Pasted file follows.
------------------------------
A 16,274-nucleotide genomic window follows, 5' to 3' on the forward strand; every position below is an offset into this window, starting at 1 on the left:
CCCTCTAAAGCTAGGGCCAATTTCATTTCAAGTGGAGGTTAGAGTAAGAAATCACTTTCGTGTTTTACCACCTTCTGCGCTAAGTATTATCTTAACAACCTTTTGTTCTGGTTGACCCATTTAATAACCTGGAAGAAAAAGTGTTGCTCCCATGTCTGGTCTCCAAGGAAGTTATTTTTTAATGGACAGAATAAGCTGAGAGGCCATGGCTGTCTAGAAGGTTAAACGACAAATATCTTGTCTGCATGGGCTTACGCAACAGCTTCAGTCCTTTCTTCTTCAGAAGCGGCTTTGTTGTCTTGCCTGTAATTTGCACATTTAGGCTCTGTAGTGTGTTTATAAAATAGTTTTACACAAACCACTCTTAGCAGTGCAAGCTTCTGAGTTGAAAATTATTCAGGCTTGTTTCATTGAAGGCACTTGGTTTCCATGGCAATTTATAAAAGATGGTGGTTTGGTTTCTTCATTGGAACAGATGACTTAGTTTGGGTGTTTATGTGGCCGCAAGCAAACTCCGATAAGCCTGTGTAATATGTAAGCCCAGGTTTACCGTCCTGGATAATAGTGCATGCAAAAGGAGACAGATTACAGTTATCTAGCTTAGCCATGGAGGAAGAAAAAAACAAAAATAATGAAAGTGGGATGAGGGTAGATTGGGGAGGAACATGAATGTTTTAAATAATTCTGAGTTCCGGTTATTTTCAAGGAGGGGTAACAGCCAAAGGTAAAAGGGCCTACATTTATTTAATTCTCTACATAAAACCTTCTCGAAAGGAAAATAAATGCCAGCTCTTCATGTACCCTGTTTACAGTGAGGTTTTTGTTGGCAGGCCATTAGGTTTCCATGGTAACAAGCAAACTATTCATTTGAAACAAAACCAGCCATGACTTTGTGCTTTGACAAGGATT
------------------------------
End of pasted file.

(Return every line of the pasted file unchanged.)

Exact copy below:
A 16,274-nucleotide genomic window follows, 5' to 3' on the forward strand; every position below is an offset into this window, starting at 1 on the left:
CCCTCTAAAGCTAGGGCCAATTTCATTTCAAGTGGAGGTTAGAGTAAGAAATCACTTTCGTGTTTTACCACCTTCTGCGCTAAGTATTATCTTAACAACCTTTTGTTCTGGTTGACCCATTTAATAACCTGGAAGAAAAAGTGTTGCTCCCATGTCTGGTCTCCAAGGAAGTTATTTTTTAATGGACAGAATAAGCTGAGAGGCCATGGCTGTCTAGAAGGTTAAACGACAAATATCTTGTCTGCATGGGCTTACGCAACAGCTTCAGTCCTTTCTTCTTCAGAAGCGGCTTTGTTGTCTTGCCTGTAATTTGCACATTTAGGCTCTGTAGTGTGTTTATAAAATAGTTTTACACAAACCACTCTTAGCAGTGCAAGCTTCTGAGTTGAAAATTATTCAGGCTTGTTTCATTGAAGGCACTTGGTTTCCATGGCAATTTATAAAAGATGGTGGTTTGGTTTCTTCATTGGAACAGATGACTTAGTTTGGGTGTTTATGTGGCCGCAAGCAAACTCCGATAAGCCTGTGTAATATGTAAGCCCAGGTTTACCGTCCTGGATAATAGTGCATGCAAAAGGAGACAGATTACAGTTATCTAGCTTAGCCATGGAGGAAGAAAAAAACAAAAATAATGAAAGTGGGATGAGGGTAGATTGGGGAGGAACATGAATGTTTTAAATAATTCTGAGTTCCGGTTATTTTCAAGGAGGGGTAACAGCCAAAGGTAAAAGGGCCTACATTTATTTAATTCTCTACATAAAACCTTCTCGAAAGGAAAATAAATGCCAGCTCTTCATGTACCCTGTTTACAGTGAGGTTTTTGTTGGCAGGCCATTAGGTTTCCATGGTAACAAGCAAACTATTCATTTGAAACAAAACCAGCCATGACTTTGTGCTTTGACAAGGATT